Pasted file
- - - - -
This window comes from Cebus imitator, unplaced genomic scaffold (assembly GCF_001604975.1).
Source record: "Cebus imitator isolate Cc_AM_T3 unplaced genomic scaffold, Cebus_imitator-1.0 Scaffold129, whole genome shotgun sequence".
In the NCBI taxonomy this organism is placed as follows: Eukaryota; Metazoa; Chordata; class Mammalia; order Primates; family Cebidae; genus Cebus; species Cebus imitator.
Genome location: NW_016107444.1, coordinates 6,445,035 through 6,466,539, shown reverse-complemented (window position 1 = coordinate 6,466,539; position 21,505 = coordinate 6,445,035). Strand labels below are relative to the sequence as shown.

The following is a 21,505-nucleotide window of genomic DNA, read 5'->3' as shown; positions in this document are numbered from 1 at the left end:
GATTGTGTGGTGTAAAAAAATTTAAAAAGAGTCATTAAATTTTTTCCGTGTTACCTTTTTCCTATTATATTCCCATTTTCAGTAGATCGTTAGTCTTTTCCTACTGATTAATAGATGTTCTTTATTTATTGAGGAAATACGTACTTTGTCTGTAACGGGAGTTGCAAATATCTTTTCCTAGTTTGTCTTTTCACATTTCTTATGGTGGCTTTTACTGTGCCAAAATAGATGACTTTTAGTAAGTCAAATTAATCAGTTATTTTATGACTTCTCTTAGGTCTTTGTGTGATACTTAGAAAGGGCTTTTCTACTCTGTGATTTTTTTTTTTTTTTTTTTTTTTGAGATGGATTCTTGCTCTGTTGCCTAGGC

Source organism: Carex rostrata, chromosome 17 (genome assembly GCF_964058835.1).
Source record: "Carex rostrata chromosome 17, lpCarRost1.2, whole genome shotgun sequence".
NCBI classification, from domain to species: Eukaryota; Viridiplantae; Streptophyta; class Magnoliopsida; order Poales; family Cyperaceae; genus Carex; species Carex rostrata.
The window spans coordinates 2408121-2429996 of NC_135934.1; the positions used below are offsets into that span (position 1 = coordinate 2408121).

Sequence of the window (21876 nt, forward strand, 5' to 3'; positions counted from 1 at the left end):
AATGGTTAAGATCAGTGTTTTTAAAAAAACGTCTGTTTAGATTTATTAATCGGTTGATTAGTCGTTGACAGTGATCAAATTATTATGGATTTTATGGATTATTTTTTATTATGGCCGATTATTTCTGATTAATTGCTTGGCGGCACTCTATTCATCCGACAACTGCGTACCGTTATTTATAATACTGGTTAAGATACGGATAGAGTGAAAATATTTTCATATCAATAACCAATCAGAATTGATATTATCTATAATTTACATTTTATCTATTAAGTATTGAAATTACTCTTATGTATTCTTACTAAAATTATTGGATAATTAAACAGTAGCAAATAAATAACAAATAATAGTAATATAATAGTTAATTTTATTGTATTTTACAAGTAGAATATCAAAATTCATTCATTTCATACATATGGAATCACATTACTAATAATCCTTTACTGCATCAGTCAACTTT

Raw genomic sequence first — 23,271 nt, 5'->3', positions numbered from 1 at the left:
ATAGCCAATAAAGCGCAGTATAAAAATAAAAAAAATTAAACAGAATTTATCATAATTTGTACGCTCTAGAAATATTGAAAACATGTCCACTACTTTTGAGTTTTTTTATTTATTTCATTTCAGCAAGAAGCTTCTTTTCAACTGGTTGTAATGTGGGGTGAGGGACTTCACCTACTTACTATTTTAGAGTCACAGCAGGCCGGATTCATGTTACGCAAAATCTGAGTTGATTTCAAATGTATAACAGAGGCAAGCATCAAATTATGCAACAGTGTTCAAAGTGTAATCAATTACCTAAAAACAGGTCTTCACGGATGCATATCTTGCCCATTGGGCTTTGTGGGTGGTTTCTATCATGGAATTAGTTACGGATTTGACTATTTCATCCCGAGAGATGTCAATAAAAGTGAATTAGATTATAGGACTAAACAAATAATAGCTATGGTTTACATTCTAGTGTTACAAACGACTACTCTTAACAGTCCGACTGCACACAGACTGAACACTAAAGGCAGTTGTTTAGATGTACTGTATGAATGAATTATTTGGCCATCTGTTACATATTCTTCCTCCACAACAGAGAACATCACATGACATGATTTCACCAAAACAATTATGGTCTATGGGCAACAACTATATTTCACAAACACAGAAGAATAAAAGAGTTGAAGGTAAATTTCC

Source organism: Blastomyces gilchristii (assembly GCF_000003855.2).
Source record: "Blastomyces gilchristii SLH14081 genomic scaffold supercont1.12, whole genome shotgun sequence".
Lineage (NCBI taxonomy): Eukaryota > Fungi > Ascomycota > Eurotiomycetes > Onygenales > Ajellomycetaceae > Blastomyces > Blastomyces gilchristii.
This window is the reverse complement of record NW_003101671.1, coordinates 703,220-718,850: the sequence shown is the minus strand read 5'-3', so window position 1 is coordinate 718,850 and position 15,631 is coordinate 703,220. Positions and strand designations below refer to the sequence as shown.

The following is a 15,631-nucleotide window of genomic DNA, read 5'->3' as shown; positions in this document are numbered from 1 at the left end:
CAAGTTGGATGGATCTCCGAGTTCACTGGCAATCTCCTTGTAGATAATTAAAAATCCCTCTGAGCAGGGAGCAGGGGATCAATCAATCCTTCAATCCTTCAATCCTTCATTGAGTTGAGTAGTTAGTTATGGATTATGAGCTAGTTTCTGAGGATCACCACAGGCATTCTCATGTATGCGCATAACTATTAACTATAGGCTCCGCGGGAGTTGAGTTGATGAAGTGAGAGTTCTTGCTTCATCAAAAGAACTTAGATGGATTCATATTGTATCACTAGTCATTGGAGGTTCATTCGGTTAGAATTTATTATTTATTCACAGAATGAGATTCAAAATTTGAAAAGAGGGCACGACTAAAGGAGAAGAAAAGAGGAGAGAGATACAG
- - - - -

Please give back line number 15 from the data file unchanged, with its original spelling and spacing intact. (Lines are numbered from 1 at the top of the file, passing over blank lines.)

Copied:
Source organism: Blastomyces gilchristii (assembly GCF_000003855.2).